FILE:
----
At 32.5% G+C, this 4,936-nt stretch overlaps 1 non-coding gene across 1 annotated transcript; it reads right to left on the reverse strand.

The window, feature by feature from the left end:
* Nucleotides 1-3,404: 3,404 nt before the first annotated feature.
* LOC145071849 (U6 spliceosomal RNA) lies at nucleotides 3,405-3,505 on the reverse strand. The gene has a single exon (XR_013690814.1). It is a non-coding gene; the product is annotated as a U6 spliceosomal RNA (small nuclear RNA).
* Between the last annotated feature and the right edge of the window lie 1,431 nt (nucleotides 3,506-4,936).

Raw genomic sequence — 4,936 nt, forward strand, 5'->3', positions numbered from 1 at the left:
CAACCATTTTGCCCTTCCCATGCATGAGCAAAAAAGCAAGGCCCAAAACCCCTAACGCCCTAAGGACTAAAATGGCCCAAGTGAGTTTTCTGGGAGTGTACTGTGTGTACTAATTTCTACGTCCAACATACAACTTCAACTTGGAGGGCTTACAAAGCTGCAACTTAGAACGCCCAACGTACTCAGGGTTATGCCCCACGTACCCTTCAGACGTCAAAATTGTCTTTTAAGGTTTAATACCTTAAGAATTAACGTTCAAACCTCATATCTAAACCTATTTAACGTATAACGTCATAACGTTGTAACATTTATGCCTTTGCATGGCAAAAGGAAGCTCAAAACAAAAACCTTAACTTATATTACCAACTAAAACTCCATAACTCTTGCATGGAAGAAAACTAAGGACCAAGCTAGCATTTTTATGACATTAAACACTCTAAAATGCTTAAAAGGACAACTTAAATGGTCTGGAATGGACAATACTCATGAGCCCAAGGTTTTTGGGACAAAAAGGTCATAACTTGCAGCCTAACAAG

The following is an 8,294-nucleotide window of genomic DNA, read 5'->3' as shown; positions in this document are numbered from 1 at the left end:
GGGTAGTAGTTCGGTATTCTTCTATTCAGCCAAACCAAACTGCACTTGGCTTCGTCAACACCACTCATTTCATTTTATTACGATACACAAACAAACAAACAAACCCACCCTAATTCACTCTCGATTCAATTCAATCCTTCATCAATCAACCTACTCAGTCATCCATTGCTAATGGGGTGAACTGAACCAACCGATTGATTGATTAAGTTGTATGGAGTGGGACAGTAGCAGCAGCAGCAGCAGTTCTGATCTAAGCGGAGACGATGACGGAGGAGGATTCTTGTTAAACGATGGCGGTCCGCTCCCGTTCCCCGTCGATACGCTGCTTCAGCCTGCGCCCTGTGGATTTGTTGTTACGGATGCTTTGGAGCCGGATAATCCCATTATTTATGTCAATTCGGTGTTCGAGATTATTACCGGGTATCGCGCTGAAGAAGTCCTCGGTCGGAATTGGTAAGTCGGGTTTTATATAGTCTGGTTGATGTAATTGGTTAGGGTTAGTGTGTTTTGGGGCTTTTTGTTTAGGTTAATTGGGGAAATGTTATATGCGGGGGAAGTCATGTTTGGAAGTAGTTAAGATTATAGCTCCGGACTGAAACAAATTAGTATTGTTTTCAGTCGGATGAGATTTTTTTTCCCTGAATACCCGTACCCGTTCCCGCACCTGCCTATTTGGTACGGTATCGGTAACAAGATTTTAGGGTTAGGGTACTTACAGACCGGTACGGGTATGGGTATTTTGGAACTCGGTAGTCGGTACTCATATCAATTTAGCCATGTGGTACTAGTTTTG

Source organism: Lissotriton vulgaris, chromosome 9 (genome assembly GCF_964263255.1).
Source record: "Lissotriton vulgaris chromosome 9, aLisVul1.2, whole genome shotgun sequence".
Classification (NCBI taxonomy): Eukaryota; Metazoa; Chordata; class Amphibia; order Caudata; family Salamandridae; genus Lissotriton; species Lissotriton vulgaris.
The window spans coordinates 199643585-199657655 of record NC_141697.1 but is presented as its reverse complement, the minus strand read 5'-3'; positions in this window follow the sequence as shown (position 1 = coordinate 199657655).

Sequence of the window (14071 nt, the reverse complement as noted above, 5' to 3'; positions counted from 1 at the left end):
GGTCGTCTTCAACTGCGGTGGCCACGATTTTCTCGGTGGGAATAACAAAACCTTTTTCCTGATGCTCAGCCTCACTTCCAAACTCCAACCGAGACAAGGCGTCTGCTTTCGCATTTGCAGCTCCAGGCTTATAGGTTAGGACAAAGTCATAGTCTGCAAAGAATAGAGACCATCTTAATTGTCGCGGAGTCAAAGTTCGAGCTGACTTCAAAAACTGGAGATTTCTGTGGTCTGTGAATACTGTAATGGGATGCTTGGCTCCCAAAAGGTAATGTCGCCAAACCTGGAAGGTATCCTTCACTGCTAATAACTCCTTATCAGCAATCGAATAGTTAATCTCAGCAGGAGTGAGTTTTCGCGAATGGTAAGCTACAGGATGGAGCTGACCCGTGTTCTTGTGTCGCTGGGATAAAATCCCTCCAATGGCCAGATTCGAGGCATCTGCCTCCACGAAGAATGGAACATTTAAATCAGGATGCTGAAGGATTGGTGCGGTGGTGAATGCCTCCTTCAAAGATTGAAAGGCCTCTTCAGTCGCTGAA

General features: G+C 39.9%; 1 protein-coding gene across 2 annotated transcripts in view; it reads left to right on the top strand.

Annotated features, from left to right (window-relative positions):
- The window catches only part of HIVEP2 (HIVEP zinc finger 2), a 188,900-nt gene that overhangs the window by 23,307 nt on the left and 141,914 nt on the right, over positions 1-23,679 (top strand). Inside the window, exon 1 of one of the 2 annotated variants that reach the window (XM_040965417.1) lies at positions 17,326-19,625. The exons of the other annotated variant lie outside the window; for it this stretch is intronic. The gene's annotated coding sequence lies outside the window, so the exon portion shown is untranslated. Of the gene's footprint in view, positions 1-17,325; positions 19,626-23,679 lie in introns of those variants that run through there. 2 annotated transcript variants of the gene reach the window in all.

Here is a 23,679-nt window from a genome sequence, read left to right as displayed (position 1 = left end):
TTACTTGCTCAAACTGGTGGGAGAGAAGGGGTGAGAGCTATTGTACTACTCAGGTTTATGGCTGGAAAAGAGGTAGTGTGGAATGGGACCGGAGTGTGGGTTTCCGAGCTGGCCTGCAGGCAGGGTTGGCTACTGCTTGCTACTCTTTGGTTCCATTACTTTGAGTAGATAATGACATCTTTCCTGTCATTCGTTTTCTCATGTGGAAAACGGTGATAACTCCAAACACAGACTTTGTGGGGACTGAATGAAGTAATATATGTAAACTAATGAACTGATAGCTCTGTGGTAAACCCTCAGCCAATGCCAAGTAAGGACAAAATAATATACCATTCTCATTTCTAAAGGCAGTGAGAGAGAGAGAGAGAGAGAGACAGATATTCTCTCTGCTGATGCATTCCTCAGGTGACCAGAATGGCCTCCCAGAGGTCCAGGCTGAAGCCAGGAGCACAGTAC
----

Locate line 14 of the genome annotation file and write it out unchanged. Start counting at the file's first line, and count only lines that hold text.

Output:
Sequence of the window (14071 nt, the reverse complement as noted above, 5' to 3'; positions counted from 1 at the left end):